It isn't code that I wrote, its something from python or pyObjC

    Ian Bloom
     
    ibloom, Feb 11, 2008
    #4
  5. ibloom

    Steve Holden Guest

    You'll typically see that in code that's being executed from a
    dynamically created string in the code, which is going to make it *very*
    difficult to debug.
    Traceback (most recent call last):
    File "<stdin>", line 1, in <module>
    Traceback (most recent call last):
    File "<stdin>", line 1, in <module>

    regards
    Steve
     
    Steve Holden, Feb 12, 2008
    #5
  6. Mmm, didn't you get my previous post? The call is inside the py2app
    package. Quoting myself:
    In case it wasn't clear, modify the file
    /Library/Frameworks/Python.framework/Versions/2.4/lib/python2.4/site-packages/py2app/py2app/util.py,
    around line 13, in the find_version function, adding this print statement:

    print 'about to compile', fn
    ast = compiler.parseFile(fn)

    The last line printed (in case there are many) should be the offending
    filename.

    Of course you don't have to keep the modified library, this is just to
    detect which file triggers the error. You should report this to the py2app
    developers as well.
     
    Gabriel Genellina, Feb 12, 2008
    #6
  7. ibloom

    ibloom Guest

    You are right, I didn't understand. I'll try it. Thank you.

    Ian Bloom
     
    ibloom, Feb 12, 2008
    #7
  8. ibloom

    ibloom Guest

    Gabriel, your the master.
    Of course I didn't understand that py2app was trying to compile my own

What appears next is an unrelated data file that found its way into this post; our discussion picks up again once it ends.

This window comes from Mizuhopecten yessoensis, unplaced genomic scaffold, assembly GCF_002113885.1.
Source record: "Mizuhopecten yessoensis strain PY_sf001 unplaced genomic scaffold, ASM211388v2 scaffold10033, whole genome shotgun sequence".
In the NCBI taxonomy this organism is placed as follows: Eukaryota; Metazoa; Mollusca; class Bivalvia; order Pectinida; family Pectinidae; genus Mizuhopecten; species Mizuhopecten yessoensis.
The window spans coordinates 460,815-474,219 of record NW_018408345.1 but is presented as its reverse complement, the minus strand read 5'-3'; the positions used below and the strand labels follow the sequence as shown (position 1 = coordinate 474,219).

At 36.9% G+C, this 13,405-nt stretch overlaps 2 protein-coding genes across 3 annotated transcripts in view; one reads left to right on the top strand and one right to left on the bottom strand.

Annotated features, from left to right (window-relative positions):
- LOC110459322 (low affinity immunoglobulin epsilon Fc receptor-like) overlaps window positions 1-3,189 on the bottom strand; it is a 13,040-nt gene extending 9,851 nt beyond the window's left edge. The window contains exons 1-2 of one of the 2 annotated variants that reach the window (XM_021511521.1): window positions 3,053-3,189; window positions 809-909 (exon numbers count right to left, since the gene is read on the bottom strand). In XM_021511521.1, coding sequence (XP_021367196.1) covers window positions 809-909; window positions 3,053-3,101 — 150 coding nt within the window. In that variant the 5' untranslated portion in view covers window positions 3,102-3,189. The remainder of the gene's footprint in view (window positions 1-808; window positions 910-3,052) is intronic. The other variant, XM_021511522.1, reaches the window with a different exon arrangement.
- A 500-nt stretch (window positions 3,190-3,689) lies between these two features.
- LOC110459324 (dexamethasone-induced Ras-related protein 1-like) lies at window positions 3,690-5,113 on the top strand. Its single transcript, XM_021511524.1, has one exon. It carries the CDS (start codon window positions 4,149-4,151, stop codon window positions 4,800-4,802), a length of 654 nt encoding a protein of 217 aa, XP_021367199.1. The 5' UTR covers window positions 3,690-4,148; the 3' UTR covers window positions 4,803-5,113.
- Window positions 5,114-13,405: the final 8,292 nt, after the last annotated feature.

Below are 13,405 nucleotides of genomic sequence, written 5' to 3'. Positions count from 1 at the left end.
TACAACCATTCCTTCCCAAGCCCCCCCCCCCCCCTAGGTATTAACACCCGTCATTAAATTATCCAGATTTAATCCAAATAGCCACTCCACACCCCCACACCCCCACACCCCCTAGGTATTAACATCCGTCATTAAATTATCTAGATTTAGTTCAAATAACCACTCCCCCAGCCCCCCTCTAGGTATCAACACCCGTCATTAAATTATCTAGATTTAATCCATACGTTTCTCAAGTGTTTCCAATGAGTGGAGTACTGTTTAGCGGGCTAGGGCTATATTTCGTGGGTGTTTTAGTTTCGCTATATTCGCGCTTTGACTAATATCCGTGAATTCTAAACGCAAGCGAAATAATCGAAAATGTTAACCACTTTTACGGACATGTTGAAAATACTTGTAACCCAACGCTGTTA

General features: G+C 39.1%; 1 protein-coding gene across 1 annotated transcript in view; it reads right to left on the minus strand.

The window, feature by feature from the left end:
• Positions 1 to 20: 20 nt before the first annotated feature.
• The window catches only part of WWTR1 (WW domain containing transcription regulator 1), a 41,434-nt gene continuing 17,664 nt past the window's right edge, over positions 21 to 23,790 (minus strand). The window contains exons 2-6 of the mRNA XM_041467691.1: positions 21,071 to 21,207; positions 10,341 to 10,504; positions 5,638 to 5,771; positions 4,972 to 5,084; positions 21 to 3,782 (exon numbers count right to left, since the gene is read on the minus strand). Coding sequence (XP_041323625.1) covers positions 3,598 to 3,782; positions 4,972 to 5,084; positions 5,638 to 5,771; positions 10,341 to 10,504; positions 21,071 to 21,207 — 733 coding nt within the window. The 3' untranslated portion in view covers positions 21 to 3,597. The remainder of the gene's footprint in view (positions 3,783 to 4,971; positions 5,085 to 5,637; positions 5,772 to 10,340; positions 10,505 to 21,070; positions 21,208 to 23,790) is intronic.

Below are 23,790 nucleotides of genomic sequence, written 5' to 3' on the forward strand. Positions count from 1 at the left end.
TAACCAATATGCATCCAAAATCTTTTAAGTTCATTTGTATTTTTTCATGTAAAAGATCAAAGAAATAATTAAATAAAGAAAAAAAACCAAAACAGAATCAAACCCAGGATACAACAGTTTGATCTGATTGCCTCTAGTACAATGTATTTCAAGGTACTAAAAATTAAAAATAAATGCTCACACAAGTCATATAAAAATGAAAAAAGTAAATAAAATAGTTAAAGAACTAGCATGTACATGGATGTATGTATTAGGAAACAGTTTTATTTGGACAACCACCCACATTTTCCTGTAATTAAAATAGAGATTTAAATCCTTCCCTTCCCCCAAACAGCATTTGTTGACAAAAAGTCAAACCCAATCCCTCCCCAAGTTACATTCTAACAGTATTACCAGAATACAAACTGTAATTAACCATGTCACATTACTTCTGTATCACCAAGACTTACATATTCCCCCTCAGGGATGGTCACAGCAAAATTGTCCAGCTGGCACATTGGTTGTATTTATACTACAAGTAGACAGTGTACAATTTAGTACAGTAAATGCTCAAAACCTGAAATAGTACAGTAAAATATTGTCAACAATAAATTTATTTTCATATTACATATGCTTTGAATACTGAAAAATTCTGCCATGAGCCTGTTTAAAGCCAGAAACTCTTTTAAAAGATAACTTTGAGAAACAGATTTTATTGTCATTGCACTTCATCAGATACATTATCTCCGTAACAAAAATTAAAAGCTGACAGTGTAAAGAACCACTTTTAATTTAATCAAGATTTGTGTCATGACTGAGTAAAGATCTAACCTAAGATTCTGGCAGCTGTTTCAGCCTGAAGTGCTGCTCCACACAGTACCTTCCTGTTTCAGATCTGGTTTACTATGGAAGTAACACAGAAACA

python source code and when I switched to Xcode as my new editor, I
    started mixing in tabs. So <string> was in fact my code. All I had to
    do was change my preferences in Xcode, to generate spaces instead of
    tabs, remove all of the offending tabs and voila. You've ended days of
    frustrations. Thank you.

    Ian Bloom
     
    ibloom, Feb 13, 2008
    #8
  9. ibloom

    greg Guest

    Seems like py2app could be a bit friendlier about reporting
    syntax errors in the code it's trying to compile!
     
    greg, Feb 13, 2008
    #9
  10. Glad to be of any help. Note that all the clues were on the traceback.
    When people here insist that all error reports should come with the
    complete stack trace, it isn't because they want to be annoying, but
    because it's really useful...
     
    Gabriel Genellina, Feb 13, 2008
    #10
  11. Glad to be of any help. Note that all the clues were on the traceback.
    When people here insist that all error reports should come with the
    complete stack trace, it isn't because they want to be annoying, but
    because it's really useful...
     
    Gabriel Genellina, Feb 13, 2008
    #11
  12. Yes, but the standard "compiler" package (used by py2app) is somewhat
    guilty too. The parseFile function is called with a file name, but such
    info is lost and the filename isn't used in the error messages. Compare
    with the builtin "compile" function, which *does* use the supplied file
    name to report meaningful errors.
     
    Gabriel Genellina, Feb 13, 2008
    #12
  13. Gabriel Genellina a écrit :
    (snip)
    +1 QOTW
     
    Bruno Desthuilliers, Feb 13, 2008
    #13